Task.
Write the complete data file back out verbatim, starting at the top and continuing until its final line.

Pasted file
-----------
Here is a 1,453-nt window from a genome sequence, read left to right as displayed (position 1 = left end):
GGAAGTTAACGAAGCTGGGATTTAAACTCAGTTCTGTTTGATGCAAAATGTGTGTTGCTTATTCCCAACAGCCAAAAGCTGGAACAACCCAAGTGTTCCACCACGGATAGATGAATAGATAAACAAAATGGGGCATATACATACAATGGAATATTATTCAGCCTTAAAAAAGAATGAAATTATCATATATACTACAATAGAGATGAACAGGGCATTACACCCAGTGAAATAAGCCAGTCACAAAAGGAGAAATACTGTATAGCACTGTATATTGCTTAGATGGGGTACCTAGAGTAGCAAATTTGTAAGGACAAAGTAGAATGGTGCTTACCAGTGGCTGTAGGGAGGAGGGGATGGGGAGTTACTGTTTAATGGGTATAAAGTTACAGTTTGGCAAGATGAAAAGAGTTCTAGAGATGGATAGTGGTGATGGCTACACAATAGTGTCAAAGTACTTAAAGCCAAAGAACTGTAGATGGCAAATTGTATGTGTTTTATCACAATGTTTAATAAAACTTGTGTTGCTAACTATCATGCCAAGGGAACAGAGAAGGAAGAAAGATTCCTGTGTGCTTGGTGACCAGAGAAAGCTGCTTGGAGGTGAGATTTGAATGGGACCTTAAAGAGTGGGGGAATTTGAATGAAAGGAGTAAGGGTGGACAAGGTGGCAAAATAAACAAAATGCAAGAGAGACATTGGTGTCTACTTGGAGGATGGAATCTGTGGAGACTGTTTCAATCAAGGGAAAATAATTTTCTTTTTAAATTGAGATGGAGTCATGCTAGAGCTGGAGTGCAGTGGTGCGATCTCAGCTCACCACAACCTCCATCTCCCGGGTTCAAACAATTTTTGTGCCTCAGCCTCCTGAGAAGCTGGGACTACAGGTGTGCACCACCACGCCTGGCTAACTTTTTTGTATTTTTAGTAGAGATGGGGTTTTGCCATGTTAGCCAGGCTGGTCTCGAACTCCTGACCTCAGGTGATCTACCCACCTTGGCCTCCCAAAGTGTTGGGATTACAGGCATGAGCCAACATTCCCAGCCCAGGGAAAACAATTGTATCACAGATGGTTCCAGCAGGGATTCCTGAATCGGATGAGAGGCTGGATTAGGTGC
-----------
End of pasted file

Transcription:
Here is a 1,453-nt window from a genome sequence, read left to right as displayed (position 1 = left end):
GGAAGTTAACGAAGCTGGGATTTAAACTCAGTTCTGTTTGATGCAAAATGTGTGTTGCTTATTCCCAACAGCCAAAAGCTGGAACAACCCAAGTGTTCCACCACGGATAGATGAATAGATAAACAAAATGGGGCATATACATACAATGGAATATTATTCAGCCTTAAAAAAGAATGAAATTATCATATATACTACAATAGAGATGAACAGGGCATTACACCCAGTGAAATAAGCCAGTCACAAAAGGAGAAATACTGTATAGCACTGTATATTGCTTAGATGGGGTACCTAGAGTAGCAAATTTGTAAGGACAAAGTAGAATGGTGCTTACCAGTGGCTGTAGGGAGGAGGGGATGGGGAGTTACTGTTTAATGGGTATAAAGTTACAGTTTGGCAAGATGAAAAGAGTTCTAGAGATGGATAGTGGTGATGGCTACACAATAGTGTCAAAGTACTTAAAGCCAAAGAACTGTAGATGGCAAATTGTATGTGTTTTATCACAATGTTTAATAAAACTTGTGTTGCTAACTATCATGCCAAGGGAACAGAGAAGGAAGAAAGATTCCTGTGTGCTTGGTGACCAGAGAAAGCTGCTTGGAGGTGAGATTTGAATGGGACCTTAAAGAGTGGGGGAATTTGAATGAAAGGAGTAAGGGTGGACAAGGTGGCAAAATAAACAAAATGCAAGAGAGACATTGGTGTCTACTTGGAGGATGGAATCTGTGGAGACTGTTTCAATCAAGGGAAAATAATTTTCTTTTTAAATTGAGATGGAGTCATGCTAGAGCTGGAGTGCAGTGGTGCGATCTCAGCTCACCACAACCTCCATCTCCCGGGTTCAAACAATTTTTGTGCCTCAGCCTCCTGAGAAGCTGGGACTACAGGTGTGCACCACCACGCCTGGCTAACTTTTTTGTATTTTTAGTAGAGATGGGGTTTTGCCATGTTAGCCAGGCTGGTCTCGAACTCCTGACCTCAGGTGATCTACCCACCTTGGCCTCCCAAAGTGTTGGGATTACAGGCATGAGCCAACATTCCCAGCCCAGGGAAAACAATTGTATCACAGATGGTTCCAGCAGGGATTCCTGAATCGGATGAGAGGCTGGATTAGGTGC